Bluetongue (BT) is a disease in ruminants caused by an Orbivirus that is transmitted by midges. There are at least 29 serotypes of Bluetongue virus (BTV). The virus reproduces in ruminants and in midges. Wageningen Bioveterinary Research conducts research on this disease.
Which animals are susceptible to bluetongue?
Infected midges naturally infect domestic and wild ruminants (for example, sheep, cattle, goats and deer) and camelids (such as the llama and alpaca) by bites during feeding. Cattle show higher and longer viraemia than sheep, but the disease is seen more frequently and more severe in sheep (depending on the serotype of BTV).
What are the symptoms?
The disease is characterized by inflammation of the mucus membranes around the mouth and nose, this inflammation causes the rarely seen 'blue tongue' that gives the disease its name.
Can people become infected?
Bluetongue does not affect humans so there are no public health implications.
Where does the bluetongue virus circulate?
Bluetongue occurs almost everywhere in the world. In Europe, the spread of Bluetongue virus was formerly associated to the presence of Culicoides imicola. In 2006 it became clear that BTV could also be spread by endemic species of Culicoides in Northern parts of Europe.
Is the Netherlands free of bluetongue?
After several years without new infections, the Netherlands, together with a number of other North-Western European countries, was officially declared free of bluetongue in 2012.
In Southern Europe there is great difficulty in getting the different serotypes of the virus under control, partly due to reintroductions from North Africa.
How can we prevent the spread?
The spread of bluetongue can be reduced by controlling midges. Local application of insect repellents is possible to reduce the risk of contamination.
Can animals be tested for bluetongue?
As the national reference laboratory of the Netherlands, Wageningen Bioveterinary Research can test animals for bluetongue. A suspicion can be refuted or confirmed. Healthy animals can also be tested to rule out bluetongue, for example for import/export, semen and ovum production and national animal transport.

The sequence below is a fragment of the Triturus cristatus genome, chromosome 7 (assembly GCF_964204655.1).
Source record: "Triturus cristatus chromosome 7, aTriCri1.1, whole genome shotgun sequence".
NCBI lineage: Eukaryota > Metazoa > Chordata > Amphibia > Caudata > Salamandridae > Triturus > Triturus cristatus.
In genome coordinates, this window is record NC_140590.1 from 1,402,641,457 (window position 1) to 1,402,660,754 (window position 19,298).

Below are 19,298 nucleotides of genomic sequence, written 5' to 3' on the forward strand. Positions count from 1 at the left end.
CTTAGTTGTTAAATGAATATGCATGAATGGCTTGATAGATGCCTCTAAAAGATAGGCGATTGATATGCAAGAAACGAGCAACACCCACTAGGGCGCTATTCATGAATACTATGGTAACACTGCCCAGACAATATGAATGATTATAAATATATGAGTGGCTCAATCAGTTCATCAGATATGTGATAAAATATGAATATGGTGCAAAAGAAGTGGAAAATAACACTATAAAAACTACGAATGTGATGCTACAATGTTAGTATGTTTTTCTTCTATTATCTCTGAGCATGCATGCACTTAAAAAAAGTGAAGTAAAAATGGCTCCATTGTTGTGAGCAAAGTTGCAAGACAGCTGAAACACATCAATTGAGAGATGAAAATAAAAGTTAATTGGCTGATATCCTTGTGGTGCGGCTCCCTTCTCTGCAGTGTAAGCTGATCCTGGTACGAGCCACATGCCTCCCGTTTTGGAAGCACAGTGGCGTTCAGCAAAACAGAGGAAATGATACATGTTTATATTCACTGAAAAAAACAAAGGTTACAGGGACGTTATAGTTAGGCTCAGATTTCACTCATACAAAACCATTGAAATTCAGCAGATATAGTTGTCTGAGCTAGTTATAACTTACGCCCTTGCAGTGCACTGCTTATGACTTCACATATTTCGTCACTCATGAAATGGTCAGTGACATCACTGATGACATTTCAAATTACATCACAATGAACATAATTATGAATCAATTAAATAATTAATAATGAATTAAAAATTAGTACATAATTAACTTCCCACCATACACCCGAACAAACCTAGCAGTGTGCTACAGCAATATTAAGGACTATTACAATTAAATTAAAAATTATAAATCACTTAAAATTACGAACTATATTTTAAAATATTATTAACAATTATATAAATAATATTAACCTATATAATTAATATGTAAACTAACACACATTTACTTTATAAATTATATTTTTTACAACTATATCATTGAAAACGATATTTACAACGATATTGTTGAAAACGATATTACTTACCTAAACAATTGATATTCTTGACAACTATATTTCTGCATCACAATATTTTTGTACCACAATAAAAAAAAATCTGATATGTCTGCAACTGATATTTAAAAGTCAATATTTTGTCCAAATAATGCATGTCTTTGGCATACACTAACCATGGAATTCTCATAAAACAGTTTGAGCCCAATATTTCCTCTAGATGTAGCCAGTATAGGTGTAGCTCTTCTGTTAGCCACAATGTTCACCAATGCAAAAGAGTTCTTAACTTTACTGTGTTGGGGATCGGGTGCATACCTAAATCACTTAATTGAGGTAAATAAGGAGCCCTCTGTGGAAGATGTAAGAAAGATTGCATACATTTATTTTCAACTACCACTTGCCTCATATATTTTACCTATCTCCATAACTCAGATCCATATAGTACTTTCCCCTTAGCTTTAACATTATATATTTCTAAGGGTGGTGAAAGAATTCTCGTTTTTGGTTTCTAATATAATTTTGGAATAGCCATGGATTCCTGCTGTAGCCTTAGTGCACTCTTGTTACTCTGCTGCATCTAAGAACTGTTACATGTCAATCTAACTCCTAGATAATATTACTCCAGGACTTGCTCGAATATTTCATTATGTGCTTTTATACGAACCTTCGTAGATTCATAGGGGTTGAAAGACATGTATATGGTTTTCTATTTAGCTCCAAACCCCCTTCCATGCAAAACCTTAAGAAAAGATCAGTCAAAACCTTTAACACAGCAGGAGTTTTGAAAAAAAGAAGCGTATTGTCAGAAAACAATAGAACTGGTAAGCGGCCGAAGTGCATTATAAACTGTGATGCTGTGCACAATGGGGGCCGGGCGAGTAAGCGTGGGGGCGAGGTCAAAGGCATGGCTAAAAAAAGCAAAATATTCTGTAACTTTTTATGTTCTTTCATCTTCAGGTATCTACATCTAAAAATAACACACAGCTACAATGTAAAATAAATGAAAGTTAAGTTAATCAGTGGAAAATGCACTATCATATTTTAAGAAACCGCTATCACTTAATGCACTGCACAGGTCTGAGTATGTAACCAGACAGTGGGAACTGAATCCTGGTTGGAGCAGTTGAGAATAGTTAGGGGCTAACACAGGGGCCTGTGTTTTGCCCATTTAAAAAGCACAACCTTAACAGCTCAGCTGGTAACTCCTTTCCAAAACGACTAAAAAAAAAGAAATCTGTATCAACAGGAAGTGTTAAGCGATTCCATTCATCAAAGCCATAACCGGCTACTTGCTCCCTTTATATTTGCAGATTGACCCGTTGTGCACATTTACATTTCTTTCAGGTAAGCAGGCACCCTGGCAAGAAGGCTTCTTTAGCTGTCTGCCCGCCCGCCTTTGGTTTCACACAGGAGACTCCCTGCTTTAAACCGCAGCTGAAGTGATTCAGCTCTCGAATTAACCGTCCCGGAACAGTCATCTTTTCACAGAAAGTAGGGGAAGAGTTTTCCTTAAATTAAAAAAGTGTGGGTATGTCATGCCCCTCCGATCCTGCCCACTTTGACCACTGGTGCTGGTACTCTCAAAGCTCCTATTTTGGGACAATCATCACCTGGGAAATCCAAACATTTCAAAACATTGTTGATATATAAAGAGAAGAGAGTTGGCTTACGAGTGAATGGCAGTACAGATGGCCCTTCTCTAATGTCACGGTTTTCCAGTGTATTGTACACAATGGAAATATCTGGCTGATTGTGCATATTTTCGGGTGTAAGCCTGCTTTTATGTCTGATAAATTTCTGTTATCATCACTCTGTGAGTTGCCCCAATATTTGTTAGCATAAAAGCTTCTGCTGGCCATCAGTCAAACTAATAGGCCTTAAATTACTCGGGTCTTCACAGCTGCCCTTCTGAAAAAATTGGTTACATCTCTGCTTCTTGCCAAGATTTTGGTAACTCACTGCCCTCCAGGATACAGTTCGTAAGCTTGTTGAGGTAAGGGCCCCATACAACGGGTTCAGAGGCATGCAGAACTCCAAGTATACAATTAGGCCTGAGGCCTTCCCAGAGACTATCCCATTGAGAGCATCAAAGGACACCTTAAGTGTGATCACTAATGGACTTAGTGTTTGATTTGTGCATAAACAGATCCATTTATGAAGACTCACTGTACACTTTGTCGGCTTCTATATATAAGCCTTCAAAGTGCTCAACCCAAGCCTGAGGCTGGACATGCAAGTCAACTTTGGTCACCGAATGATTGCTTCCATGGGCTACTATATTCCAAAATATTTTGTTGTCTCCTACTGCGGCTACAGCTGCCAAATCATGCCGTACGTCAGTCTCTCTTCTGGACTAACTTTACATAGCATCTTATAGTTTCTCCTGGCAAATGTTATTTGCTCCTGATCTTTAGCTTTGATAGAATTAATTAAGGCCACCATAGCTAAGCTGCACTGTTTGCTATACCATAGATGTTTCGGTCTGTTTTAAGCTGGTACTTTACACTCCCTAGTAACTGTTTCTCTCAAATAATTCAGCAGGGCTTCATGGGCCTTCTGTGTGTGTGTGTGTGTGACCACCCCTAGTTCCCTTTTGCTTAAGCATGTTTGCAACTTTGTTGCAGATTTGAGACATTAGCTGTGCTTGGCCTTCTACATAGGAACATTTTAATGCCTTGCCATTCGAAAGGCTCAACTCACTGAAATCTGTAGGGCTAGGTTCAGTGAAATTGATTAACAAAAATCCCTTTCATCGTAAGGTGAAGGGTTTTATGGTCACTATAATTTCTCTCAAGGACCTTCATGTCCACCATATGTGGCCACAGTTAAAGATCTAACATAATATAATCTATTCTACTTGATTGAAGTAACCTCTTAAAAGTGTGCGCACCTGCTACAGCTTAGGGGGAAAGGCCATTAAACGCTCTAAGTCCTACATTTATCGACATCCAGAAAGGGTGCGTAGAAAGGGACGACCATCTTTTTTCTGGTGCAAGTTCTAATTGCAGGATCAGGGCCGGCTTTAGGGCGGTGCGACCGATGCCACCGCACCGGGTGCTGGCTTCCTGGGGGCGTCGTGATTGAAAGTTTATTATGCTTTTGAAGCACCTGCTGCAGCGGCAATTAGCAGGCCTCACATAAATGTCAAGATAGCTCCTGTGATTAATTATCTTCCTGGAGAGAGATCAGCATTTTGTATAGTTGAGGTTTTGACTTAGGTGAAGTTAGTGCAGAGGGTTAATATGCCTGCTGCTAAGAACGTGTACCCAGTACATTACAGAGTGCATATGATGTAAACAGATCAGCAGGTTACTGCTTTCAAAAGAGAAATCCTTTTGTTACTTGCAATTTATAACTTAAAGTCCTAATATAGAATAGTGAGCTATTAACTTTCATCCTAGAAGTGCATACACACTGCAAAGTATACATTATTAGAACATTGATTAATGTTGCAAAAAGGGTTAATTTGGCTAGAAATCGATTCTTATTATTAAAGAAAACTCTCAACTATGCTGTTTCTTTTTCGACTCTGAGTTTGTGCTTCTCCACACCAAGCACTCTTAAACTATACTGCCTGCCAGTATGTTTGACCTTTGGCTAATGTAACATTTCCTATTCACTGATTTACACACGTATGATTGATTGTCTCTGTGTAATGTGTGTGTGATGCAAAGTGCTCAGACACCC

Balance of RNA sequence requirement and NS3/NS3a expression of segment 10 of orbiviruses
Vector-borne disease surveillance in livestock populations : A critical review of literature recommendations and implemented surveillance (BTV-8) in five European countries.
Vector independent transmission of the vector-borne bluetongue virus
Effect of Culicoides sonorensis salivary proteins on clinical disease outcome in experimental Bleutongue virus serotype 8 infection of Dorset sheep
Application of Bluetongue Disabled Infectious Single Animal (DISA) vaccine for different serotypes by VP2 exchange or incorporation of chimeric VP2
Non-structural protein NS3/NS3a is required for propagation of bluetongue virus in Culicoides sonorensis
A spatiotemporal model to assess the introduction risk of African horse sickness by import of animals and vectors in France
VP2 exchange and NS3/NS3a deletion in African horsesickness virus (AHSV) towards AHS Disabled Infectious Single Animal (DISA) vaccine candidates
Development of a competitive ELISA for NS3 antibodies as DIVA test accompanying the novel Disabled Infectious Single Animal (DISA) vaccine for bluetongue
Why German farmers have their animals vaccinated against Bleutongue virus serotype 8: Results of a questionnaire survey